It’s an action-and-art-packed week in Montreal, especially for those of us who are into watching talented people perform amazing feats. Cirque du Soleil’s Amaluna is all that and more, as are many of this week’s dance, theatre and live music shows plus two film festivals and mind-blowing how’d-they-do-that digital art…
(flying high) Cirque du Soleil transports us to a moon-ruled world of wild women, l’amour and rock n’ roll in Amaluna. Goddesses and mere mortals cavort with muscled lizard men and charming clowns alike as incredible feats of acrobatic prowess play out for the captivating almost-three-hour show. In true old-school circus style, Cirque’s new-school circus takes place in a big blue and yellow tent in the Old Port of Montreal, to July 19.
(electronic arts) Now in its 13th edition, the Elektra Festival, May 1-6, has always rolled with the high-tech leaps and bounds and punches. The international festival specializes in new media/digital art, this year based on the theme of the “invisible” – with astounding art installations, music, film and performance by Meat Parade, Novi_Sad, Jean Piché, Mihai Grecu, Herman Kolgen, Projet EVA, Jean-Pierre Aubé, Vincent Morisset, Schnitt and many more. Shows take place around town and coincide with the ongoing International Digital Arts Biennale at the Montreal Museum of Fine Arts and participating galleries, including tech-savvy SKOL and Oboro as well as at the Ancienne Ecole des beaux-arts (3450 St-Urbain) and SAT.
(theatrical times) You’re already our guest as a visitor to Montreal but Disney’s all-singing, all-dancing Broadway musical version of Beauty and the Beast comes right out and sings about it (and a bunch of other things, like star-crossed love and the life of a teapot) at Montreal’s Place des Arts, April 28-29. Some of Canada’s finest actors grace The Segal Centre stage in Bernard Slade’s romantic comedy Same Time, Next Year, to May 20. Shakespeare’s Hamlet gets the updated and musicalized treatment in Persephone Productions’ play To Be, at the Rialto Theatre to May 5. And relive a classic tale with the whole family as Geordie Productions premieres its adaptation of Pinocchio, to May 6 at Centaur Theatre.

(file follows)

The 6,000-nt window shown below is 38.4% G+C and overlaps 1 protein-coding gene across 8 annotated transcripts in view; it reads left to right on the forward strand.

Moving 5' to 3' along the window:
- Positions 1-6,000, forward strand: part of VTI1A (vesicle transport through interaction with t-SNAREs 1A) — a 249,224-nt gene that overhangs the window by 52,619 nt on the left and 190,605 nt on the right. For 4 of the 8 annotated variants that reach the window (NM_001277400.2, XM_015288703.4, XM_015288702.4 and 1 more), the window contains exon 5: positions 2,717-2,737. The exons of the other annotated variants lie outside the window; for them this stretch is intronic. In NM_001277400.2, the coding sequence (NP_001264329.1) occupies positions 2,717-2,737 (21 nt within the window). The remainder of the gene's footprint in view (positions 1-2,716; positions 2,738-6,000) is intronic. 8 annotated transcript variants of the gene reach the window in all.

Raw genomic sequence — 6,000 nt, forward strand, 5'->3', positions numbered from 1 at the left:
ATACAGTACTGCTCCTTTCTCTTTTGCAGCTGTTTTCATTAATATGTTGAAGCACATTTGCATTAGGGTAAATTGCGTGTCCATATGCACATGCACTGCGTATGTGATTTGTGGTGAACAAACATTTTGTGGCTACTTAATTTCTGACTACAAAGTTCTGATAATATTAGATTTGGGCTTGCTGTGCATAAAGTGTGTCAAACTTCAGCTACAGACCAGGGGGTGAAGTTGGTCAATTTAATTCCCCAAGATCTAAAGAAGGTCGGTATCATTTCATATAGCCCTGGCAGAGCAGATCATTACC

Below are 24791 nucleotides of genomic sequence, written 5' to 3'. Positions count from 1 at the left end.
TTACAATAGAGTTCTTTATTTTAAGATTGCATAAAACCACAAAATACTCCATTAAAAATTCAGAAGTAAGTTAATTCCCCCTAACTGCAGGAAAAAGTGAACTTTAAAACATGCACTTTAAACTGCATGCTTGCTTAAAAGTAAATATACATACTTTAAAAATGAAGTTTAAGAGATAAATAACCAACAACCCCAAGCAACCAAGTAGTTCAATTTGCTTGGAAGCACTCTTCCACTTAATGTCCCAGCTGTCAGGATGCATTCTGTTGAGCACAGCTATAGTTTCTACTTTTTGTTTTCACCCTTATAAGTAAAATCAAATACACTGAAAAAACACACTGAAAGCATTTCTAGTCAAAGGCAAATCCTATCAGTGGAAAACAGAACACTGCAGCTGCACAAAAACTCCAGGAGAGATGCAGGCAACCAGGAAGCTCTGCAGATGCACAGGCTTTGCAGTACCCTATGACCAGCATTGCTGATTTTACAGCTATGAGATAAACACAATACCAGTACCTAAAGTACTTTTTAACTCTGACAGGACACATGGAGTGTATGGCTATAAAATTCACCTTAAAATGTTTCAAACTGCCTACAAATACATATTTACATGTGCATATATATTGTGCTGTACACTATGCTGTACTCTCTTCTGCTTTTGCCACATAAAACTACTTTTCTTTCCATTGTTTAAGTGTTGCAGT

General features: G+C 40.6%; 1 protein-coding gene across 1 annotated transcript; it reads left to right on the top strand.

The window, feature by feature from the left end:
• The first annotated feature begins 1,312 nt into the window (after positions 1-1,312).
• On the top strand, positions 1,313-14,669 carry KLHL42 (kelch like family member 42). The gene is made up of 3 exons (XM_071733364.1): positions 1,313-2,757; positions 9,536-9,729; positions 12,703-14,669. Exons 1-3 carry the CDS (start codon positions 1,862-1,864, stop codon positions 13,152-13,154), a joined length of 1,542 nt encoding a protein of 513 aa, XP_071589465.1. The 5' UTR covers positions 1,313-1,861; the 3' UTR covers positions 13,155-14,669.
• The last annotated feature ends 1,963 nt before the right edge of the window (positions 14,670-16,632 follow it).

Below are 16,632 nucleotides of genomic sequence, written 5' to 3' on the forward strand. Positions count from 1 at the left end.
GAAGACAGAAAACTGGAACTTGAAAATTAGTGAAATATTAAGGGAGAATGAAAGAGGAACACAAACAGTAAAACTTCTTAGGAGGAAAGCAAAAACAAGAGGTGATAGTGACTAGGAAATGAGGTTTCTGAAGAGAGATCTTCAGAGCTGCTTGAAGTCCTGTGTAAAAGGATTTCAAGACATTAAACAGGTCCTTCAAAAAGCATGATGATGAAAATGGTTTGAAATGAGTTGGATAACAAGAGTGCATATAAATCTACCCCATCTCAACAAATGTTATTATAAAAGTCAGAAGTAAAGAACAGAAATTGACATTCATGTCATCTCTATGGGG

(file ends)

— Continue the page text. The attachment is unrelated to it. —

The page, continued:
(freedom of movement) Danse Cité sets up its Hippo-Dôme show in the 360-degree audio-visual dome at Montreal’s Society for Arts & Technology, April 27-28, 8 p.m. A night of big talent and wild entertainment is in store at Cabaret Gravel at Lion d’Or (1676 Ontario E.), featuring performances – curated by Montreal choreographer-dancer Frédérick Gravel – that fuse dance, live music and multimedia, presented by Theatre LaChapelle, May 1-4. Over at Usine C, April 28-29, is Belgian dance troupe NanoDanse’s magical Kiss & Cry. There’s still time to catch what’s up and coming in Quebec dance at the first edition of Québec Danse festival before it’s over on April 29. Meanwhile, the major DansÉmotion conference and exhibition takes place at Place Bonaventure, April 28-29. And the much-anticipated, much-adored Le Petit Prince, presented by Les Grands Ballets Canadiens, debuts May 3 at Place des Arts.
(life on film) Two film festivals keep it real with views from around the world this week in Montreal: The 2012 Montreal Israeli Film Fest, April 29-May 7, and Vues d’Afriques Festival du Cinema, April 27-May 6. The Israel Film Fest opens at the AMC Forum with award-winning Israeli director (with Montreal ties, including music in the film from Patrick Watson) Guy Nattiv’s The Flood, about a boy on the eve of his Bar Mitzvah, and flows from there with eight more films, while Vues d’Afriques roams the world in feature films, shorts and documentaries that show Africa and the African diaspora in its diverse identities.
(music for all) Rockabilly, country and punk make for mega-entertainment as Reverend Horton Heat and The Real McKenzies take over Club Soda on April 28, while Little Scream impresses with her big performance power at Casa del Popolo. Montreal’s own psych-pop-folk purveyors Adam & The Amethysts play Il Motore on April 29. Wonderful French multi-instrumentalist Yann Tiersen, who composed the music for the film Amélie, entrances at Metropolis, May 1. Also on May 1, German industrial metalists Rammstein return to the Bell Centre, followed the next night by none other than ‘90s stalwarts The Red Hot Chili Peppers. Guitar mastery seems to know no bounds with Trio Fred Frith, playing with Charity Chan & Jean Derome at Casa del Popolo (4873 St-Laurent) on May 2 – and accompanying arty visuals the following night at Cinémathèque Québécoise. That same night, Swedish pop-rock stars Miike Snow play Metropolis. And the etherial fuzzed-out indie-pop of School of Seven Bells fills La Sala Rossa to the rafters on May 3.